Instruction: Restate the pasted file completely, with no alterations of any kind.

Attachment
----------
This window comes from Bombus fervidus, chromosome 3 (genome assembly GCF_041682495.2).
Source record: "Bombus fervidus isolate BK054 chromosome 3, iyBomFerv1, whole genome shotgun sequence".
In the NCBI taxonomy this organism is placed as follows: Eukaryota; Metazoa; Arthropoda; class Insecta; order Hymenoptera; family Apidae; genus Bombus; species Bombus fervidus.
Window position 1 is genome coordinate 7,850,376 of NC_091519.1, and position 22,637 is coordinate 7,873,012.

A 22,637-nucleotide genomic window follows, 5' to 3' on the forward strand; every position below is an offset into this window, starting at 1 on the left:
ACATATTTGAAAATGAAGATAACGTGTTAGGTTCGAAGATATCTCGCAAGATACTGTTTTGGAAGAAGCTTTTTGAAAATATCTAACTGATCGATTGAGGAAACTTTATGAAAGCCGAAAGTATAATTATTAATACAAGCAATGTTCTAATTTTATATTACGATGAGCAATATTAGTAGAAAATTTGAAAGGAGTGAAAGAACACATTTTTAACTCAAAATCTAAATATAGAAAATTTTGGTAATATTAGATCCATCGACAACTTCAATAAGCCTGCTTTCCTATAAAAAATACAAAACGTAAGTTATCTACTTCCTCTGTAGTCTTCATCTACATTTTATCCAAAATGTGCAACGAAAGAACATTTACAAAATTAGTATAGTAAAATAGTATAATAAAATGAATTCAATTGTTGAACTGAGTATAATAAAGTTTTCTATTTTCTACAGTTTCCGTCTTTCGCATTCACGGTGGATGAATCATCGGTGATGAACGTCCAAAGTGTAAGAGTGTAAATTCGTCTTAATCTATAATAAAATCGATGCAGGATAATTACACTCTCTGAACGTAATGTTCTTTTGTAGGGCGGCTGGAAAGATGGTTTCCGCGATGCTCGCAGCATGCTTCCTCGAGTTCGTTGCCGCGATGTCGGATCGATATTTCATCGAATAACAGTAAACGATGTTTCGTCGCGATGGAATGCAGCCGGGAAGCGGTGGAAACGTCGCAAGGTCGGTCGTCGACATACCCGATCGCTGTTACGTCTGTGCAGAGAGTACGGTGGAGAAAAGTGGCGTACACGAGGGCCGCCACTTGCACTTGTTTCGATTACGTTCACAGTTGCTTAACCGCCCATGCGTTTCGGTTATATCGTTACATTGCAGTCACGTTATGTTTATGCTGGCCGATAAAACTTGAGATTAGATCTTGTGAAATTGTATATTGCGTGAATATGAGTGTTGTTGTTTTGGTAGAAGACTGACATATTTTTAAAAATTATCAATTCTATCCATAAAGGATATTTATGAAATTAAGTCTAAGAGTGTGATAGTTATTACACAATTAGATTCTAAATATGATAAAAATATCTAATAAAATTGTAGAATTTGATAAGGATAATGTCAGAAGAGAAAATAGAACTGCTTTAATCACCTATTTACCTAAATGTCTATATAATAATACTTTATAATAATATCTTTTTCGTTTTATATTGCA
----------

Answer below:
This window comes from Bombus fervidus, chromosome 3 (genome assembly GCF_041682495.2).
Source record: "Bombus fervidus isolate BK054 chromosome 3, iyBomFerv1, whole genome shotgun sequence".
In the NCBI taxonomy this organism is placed as follows: Eukaryota; Metazoa; Arthropoda; class Insecta; order Hymenoptera; family Apidae; genus Bombus; species Bombus fervidus.
Window position 1 is genome coordinate 7,850,376 of NC_091519.1, and position 22,637 is coordinate 7,873,012.

A 22,637-nucleotide genomic window follows, 5' to 3' on the forward strand; every position below is an offset into this window, starting at 1 on the left:
ACATATTTGAAAATGAAGATAACGTGTTAGGTTCGAAGATATCTCGCAAGATACTGTTTTGGAAGAAGCTTTTTGAAAATATCTAACTGATCGATTGAGGAAACTTTATGAAAGCCGAAAGTATAATTATTAATACAAGCAATGTTCTAATTTTATATTACGATGAGCAATATTAGTAGAAAATTTGAAAGGAGTGAAAGAACACATTTTTAACTCAAAATCTAAATATAGAAAATTTTGGTAATATTAGATCCATCGACAACTTCAATAAGCCTGCTTTCCTATAAAAAATACAAAACGTAAGTTATCTACTTCCTCTGTAGTCTTCATCTACATTTTATCCAAAATGTGCAACGAAAGAACATTTACAAAATTAGTATAGTAAAATAGTATAATAAAATGAATTCAATTGTTGAACTGAGTATAATAAAGTTTTCTATTTTCTACAGTTTCCGTCTTTCGCATTCACGGTGGATGAATCATCGGTGATGAACGTCCAAAGTGTAAGAGTGTAAATTCGTCTTAATCTATAATAAAATCGATGCAGGATAATTACACTCTCTGAACGTAATGTTCTTTTGTAGGGCGGCTGGAAAGATGGTTTCCGCGATGCTCGCAGCATGCTTCCTCGAGTTCGTTGCCGCGATGTCGGATCGATATTTCATCGAATAACAGTAAACGATGTTTCGTCGCGATGGAATGCAGCCGGGAAGCGGTGGAAACGTCGCAAGGTCGGTCGTCGACATACCCGATCGCTGTTACGTCTGTGCAGAGAGTACGGTGGAGAAAAGTGGCGTACACGAGGGCCGCCACTTGCACTTGTTTCGATTACGTTCACAGTTGCTTAACCGCCCATGCGTTTCGGTTATATCGTTACATTGCAGTCACGTTATGTTTATGCTGGCCGATAAAACTTGAGATTAGATCTTGTGAAATTGTATATTGCGTGAATATGAGTGTTGTTGTTTTGGTAGAAGACTGACATATTTTTAAAAATTATCAATTCTATCCATAAAGGATATTTATGAAATTAAGTCTAAGAGTGTGATAGTTATTACACAATTAGATTCTAAATATGATAAAAATATCTAATAAAATTGTAGAATTTGATAAGGATAATGTCAGAAGAGAAAATAGAACTGCTTTAATCACCTATTTACCTAAATGTCTATATAATAATACTTTATAATAATATCTTTTTCGTTTTATATTGCA